2022-01-10

first derivative of the given function

$y=cot5x$

nick1337

Find the derivative of the following via implicit differentiation:
$\frac{d}{dx}\left(y\right)=\frac{d}{dx}\left(\mathrm{cot}\left(5x\right)\right)$

Using the chain rule, $\frac{d}{dx}\left(y\right)=\frac{dy\left(u\right)}{du}\frac{du}{dx}$, where $u=x$ and $\frac{d}{du}\left(y\left(u\right)\right)={y}^{\prime }\left(u\right):$
$\left(\frac{d}{dx}\left(x\right)\right){y}^{\prime }\left(x\right)=\frac{d}{dx}\left(\mathrm{cot}\left(5x\right)\right)$

The derivative of $x$ is $1$:
$1{y}^{\prime }\left(x\right)=\frac{d}{dx}\left(\mathrm{cot}\left(5x\right)\right)$
INTERMEDIATE STEPS:
Possible derivation:
$\frac{d}{dx}\left(x\right)$
The limit definition of the derivative for a function $f\left(x\right)$ is $\frac{d}{dx}\left(f\left(x\right)\right)=\underset{h\to 0}{lim}\frac{f\left(x+h\right)-f\left(x\right)}{h}$. Let $f\left(x\right)=x$. Then:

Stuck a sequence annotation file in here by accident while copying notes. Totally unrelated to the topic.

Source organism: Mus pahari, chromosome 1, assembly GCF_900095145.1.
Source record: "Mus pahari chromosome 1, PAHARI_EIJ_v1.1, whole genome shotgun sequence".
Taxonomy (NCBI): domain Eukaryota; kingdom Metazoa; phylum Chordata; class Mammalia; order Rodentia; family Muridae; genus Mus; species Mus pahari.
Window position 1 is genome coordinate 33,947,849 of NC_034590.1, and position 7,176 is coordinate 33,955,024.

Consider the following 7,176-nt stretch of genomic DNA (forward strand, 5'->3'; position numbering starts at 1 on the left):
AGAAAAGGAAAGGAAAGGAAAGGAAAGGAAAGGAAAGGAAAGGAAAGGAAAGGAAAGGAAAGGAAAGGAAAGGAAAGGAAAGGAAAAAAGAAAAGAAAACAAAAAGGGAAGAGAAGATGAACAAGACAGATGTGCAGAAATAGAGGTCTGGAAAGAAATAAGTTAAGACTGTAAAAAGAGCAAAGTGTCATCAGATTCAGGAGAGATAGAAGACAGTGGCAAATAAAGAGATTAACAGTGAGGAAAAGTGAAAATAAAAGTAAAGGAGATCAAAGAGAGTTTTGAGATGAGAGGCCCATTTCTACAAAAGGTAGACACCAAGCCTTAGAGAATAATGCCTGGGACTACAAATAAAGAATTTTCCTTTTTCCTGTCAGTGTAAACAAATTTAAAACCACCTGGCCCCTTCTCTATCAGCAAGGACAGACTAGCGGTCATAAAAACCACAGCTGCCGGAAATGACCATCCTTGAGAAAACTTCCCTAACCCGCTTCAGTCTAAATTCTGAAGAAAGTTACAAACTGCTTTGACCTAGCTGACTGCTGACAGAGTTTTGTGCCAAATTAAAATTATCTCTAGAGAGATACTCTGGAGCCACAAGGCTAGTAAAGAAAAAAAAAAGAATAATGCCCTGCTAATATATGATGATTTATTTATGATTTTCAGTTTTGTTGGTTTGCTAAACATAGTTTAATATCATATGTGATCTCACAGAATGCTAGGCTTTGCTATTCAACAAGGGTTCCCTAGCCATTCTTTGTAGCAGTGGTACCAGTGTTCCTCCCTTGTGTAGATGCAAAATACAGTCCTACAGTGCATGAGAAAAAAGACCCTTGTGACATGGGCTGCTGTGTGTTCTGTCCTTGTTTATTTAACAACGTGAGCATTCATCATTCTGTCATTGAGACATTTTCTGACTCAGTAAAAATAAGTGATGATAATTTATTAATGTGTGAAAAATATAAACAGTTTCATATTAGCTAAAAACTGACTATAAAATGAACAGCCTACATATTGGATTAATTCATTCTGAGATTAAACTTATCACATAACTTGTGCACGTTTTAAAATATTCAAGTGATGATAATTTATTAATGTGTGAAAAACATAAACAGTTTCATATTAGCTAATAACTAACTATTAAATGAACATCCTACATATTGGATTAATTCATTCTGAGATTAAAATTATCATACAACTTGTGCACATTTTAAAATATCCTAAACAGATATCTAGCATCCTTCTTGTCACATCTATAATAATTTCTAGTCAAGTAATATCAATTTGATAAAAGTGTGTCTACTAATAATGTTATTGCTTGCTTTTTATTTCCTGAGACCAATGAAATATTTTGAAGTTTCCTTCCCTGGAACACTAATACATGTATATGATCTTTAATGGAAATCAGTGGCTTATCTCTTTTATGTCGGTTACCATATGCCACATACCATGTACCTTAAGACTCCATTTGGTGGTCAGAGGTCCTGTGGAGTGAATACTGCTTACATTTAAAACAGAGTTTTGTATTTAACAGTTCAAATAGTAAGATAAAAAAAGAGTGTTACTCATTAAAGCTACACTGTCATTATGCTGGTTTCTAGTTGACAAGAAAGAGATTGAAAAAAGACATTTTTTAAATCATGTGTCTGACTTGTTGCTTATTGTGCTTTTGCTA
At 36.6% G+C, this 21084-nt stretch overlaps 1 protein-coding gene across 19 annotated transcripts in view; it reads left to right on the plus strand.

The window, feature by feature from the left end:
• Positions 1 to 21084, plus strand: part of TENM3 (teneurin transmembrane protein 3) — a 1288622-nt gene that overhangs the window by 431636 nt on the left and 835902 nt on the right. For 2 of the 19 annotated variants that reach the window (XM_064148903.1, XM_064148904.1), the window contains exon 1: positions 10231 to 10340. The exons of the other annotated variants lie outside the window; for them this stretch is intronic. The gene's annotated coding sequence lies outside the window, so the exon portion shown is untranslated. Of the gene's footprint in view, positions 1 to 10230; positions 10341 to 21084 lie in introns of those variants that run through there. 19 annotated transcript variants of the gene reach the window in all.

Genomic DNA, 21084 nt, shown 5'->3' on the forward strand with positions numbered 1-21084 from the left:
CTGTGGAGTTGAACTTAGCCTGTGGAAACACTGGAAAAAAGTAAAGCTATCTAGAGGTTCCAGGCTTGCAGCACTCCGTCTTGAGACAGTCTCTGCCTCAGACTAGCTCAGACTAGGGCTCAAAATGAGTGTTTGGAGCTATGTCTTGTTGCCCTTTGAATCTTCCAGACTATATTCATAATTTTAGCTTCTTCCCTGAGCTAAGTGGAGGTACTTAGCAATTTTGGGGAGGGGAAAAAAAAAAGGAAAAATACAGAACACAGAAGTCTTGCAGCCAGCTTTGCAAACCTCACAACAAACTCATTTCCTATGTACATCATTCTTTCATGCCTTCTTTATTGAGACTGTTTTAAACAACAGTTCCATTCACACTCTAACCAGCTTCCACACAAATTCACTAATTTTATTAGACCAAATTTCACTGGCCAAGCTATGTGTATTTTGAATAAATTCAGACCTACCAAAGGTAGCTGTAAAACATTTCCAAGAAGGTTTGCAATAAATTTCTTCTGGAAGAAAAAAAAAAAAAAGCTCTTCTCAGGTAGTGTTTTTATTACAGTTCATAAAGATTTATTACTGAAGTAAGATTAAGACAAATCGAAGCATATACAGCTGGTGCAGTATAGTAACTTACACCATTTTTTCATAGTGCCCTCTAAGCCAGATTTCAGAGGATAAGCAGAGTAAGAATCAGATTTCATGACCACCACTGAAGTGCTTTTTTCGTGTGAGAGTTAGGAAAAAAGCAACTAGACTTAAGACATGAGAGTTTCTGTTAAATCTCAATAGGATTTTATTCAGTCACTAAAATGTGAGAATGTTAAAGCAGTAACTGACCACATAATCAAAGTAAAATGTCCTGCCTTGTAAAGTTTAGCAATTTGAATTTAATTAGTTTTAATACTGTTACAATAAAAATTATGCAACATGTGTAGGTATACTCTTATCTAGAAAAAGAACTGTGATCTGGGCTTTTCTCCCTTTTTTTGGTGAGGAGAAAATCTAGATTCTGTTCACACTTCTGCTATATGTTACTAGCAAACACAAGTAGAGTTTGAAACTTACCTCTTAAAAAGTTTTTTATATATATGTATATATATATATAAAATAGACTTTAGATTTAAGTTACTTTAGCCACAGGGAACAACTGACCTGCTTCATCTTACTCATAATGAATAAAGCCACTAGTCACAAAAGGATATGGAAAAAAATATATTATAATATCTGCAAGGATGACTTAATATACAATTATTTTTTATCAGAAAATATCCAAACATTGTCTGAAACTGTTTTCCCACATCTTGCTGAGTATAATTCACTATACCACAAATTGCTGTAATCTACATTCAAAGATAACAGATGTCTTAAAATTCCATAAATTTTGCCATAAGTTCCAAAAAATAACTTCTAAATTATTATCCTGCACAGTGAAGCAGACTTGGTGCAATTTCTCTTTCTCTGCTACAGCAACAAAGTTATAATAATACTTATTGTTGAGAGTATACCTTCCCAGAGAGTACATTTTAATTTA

$f\left(x+h\right)=\left(x+h\right)$
Substitute $f\left(x+h\right)$ and $f\left(x\right)$ into the limit definition for the derivative:
$\frac{d}{dx}\left(x\right)=\underset{h\to 0}{lim}\frac{\left(x+h\right)-x}{h}$
Combine like terms in the numerator:
$=\underset{h\to 0}{lim}\frac{h}{h}$
The limit variable h approaches, but is never equal to, $0$ and therefore can be algebraically canceled:
$=\underset{h\to 0}{lim}1$
The limit of any constant is that constant, so simplify to finish computing the derivative:
$\frac{d}{dx}\left(x\right)=1$

Using the chain rule, $\frac{d}{dx}\left(\mathrm{cot}\left(5x\right)\right)=\frac{d\mathrm{cot}\left(u\right)}{du}\frac{du}{dx}$, where $u=5x$ and $\frac{d}{du}\left(\mathrm{cot}\left(u\right)\right)=-{\mathrm{csc}}^{2}\left(u\right)$:
${y}^{\prime }\left(x\right)=-{\mathrm{csc}}^{2}\left(5x\right)\left(\frac{d}{dx}\left(5x\right)\right)$
INTERMEDIATE STEPS:
Possible derivation: